Tseringma is white in colour with two arms, two eyes, and a blissful yet slightly fierce facial expression. She is venerated as the foremost dakini for bestowing longevity, and appears here amidst billowing blue clouds as she sits upon the silk saddle-cloth of her roaring white lion vehicle, which has a turquoise mane and tail. She wears divine silk garments, gold ornaments, and her long black hair is piled up in a topknot above her five-jeweled tiara. With her right hand she holds aloft a golden five-pointed vajra, and with her left hand she holds a nectar-filled golden longevity vase in front of her heart.
The Naga King, Dorje Gyalpo
To the right of Tseringma is the Naga King, Karnag Dorje Gyalpo (Tib. mkhar nag rdo rje rgyal po), the "Vajra King of the Dark Citadel", who is a local protector of Tsurphu Monastery, the Karma Kagyu seat of the Karmapas in central Tibet. He may be depicted as blue-black or white in colour, and appears here with a white human upper body, and a serpentine lower body. He sits upon a white elephant that stands on a white moon disc and a lotus that arises from a lake. With his two hands placed palms together in front of his heart he holds a wish-fulfilling gemstone. He is beautiful and youthful, adorned with various gold and jewel ornaments, an apron and a billowing silk scarf and crown-ribbons, and above his jeweled crown and topknot is a canopy of seven small naga-serpents.
Horse-Mounted Worldly Protectors
Across the bottom of this composition are three horse-mounted worldly deities of the drala or ‘warrior-class’ of Buddhist protectors, who are often difficult to identify. They each ride upon light-brown horses amidst smoke or clouds and carry a quiver, arrows or a sword. In the bottom left corner is the legendary Tibetan warrior-king, Ling Gesar Norbu Dradul. He is white in colour and wears armour, a pennant-topped helmet, and a golden divination mirror hangs over his breast. He holds a jewel-topped riding-staff in his raised right hand, and a billowing red spear flag in his left hand.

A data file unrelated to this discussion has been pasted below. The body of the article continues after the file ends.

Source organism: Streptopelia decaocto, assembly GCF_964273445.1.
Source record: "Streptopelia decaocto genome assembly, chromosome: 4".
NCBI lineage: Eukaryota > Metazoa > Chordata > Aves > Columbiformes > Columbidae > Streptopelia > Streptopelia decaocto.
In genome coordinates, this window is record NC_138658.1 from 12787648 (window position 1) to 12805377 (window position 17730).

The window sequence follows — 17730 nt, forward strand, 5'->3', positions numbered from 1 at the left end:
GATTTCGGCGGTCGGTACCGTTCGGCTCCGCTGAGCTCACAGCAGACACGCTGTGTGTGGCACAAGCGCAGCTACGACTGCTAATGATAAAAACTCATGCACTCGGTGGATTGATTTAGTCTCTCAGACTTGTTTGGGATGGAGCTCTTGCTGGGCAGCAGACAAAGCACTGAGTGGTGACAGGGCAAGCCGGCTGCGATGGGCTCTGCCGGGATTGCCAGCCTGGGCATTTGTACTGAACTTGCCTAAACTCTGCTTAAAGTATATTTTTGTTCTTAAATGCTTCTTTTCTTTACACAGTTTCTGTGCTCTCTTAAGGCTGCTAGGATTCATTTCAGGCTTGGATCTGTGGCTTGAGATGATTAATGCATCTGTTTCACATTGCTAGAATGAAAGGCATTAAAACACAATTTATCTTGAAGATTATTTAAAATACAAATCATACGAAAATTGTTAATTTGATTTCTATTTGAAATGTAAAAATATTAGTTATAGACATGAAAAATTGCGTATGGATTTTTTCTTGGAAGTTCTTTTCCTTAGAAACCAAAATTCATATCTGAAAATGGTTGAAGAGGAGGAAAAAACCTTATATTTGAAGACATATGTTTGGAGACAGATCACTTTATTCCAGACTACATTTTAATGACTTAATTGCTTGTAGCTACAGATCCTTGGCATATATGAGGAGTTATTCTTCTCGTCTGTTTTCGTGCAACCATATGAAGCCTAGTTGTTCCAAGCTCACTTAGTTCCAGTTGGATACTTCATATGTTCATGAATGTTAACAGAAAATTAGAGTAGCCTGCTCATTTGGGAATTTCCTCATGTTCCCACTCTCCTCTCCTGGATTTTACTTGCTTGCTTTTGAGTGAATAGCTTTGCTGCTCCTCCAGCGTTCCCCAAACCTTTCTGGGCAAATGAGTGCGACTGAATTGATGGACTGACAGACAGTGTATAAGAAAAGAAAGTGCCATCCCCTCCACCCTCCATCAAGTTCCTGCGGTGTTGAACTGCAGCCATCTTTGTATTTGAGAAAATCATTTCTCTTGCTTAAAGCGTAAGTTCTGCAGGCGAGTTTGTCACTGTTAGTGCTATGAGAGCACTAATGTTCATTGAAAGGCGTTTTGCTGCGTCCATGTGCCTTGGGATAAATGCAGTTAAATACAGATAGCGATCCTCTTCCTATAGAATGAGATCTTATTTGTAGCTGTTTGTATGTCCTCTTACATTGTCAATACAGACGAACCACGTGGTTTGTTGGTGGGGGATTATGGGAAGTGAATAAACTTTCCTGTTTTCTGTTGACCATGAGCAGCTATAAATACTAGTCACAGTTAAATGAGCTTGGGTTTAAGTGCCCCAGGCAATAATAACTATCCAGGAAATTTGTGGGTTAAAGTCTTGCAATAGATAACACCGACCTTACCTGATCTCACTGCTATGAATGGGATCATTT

At the bottom centre is one of the eight horse-riding attendants of the wealth deity Jambhala, who wears armour and wields a jewel-topped staff in his right hand, and a treasure-disgorging mongoose in his left hand.
In the bottom left corner is Tsi’u Marpo, the great worldly protector and chief of the wrathful red tsen or ‘might-demons’, who often appears with his six ‘blazing-brothers. Tsi’u Marpo was oath-bound by Padmasambhava and later served as the principal guardian of Samye Monastery in Tibet. He is wrathful and red in colour with three eyes, sharp fangs, and his tawny hair streams outward above his five-skull crown and topknot. He wears red silk garments, felt boots, and a silver divination mirror marked with the syllable HUM hangs above his breast. With his right hand Tsi'u Marpo wields aloft a red spear-flag. And with his left hand he feeds a blood-dripping heart towards his mouth as he holds a long rope-noose with which he snares an enemy demon.
© text by Robert Beer